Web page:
The higher the altitude becomes, the more the rainfall increases and on the southern slopes from the Fuego Volcano, rainfall reaches the maximum. On the other hand, rainfall decreases in the high lands in Guacalate River Basin that are situated behind the Fuego, Acatenango and Agua volcanoes because of the loss of humidity on the slope. At San Jose (4.0 m MSL), located at the Pacific Coast, the mean annual rainfall is 1,100 mm. At Ceylan Station (1,100 m MSL) and Los Tarros Station (700 m MSL), which are located at the southern slope of Fuego Volcano, the rainfall reaches to 4,400 mm and 4,800 mm a year, respectively. At Los Aposentos (1,776 m MSL) which is located in the highland, mean annual rainfall is only 930 mm.
Location of meteorological stations.

Some ninety percent of the annual rainfall takes place in the rainy season and especially, June and September have a relatively high monthly rainfall compared to other months in the rainy season. Rainfall characteristics at seven stations in the area which are considered to represent the rainfall characteristics in the basin are tabulated in the following table.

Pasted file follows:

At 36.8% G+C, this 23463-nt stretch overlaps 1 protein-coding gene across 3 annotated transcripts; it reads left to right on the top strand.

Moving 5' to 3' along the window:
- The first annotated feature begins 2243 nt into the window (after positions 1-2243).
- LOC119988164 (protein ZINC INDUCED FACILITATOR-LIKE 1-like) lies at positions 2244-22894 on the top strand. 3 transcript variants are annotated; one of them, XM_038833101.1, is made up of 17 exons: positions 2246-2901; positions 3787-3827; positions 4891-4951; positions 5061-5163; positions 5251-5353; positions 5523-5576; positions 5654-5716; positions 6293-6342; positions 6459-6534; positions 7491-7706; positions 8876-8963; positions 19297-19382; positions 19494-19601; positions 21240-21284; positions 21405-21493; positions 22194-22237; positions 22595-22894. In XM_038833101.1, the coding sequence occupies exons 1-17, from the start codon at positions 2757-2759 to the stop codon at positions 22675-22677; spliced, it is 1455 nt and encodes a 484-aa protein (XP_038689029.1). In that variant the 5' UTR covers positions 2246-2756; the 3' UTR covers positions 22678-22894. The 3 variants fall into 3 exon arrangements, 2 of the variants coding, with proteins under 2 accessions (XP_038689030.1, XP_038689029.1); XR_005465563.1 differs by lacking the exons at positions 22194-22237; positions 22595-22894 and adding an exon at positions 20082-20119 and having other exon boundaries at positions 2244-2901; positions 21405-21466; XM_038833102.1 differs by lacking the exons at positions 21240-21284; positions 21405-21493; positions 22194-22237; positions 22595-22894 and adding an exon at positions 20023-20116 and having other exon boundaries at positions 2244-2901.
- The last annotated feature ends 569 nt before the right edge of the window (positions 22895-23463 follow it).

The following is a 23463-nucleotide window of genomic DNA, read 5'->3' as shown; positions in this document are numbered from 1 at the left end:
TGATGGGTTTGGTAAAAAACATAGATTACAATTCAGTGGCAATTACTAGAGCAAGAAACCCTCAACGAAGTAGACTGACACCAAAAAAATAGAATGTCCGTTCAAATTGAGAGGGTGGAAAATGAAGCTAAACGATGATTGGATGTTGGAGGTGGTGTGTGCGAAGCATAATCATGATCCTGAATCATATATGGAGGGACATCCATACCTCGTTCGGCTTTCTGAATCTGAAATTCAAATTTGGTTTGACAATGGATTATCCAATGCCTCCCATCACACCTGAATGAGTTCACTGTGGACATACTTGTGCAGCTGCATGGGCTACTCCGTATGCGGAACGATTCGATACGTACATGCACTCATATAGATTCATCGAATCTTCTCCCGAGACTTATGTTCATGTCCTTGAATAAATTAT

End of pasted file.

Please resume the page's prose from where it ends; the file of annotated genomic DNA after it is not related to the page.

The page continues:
Isohyet of mean annual rainfall.

Annual maximum basin rainfall were calculated for the basins of the three reference points to estimate probable rainfall. The annual maximum daily rainfall for the basins for 22 years are shown in the following table. The largest values of daily basin rainfall for the 22-year period are 184.6 mm/day, 140.2 mm/day, and 170.0 mm/day for Achiguate Reference Point I, Achiguate Reference Point II, and Pantaleon Reference Point, respectively, all of which were caused by Hurricane Francelia on September 5, 1969.
Monthly mean rainfall and rainy days.

The probable rainfall for the basins of the three reference points were estimated by the use of the Gumbel Method with the Thomas plotting position. The daily basin rainfall on September 5, 1969 for the three reference points corresponds to a 30-year return period.
Calculated probable rainfall for the three basins.

(Flood Control Project No. 69, 1985)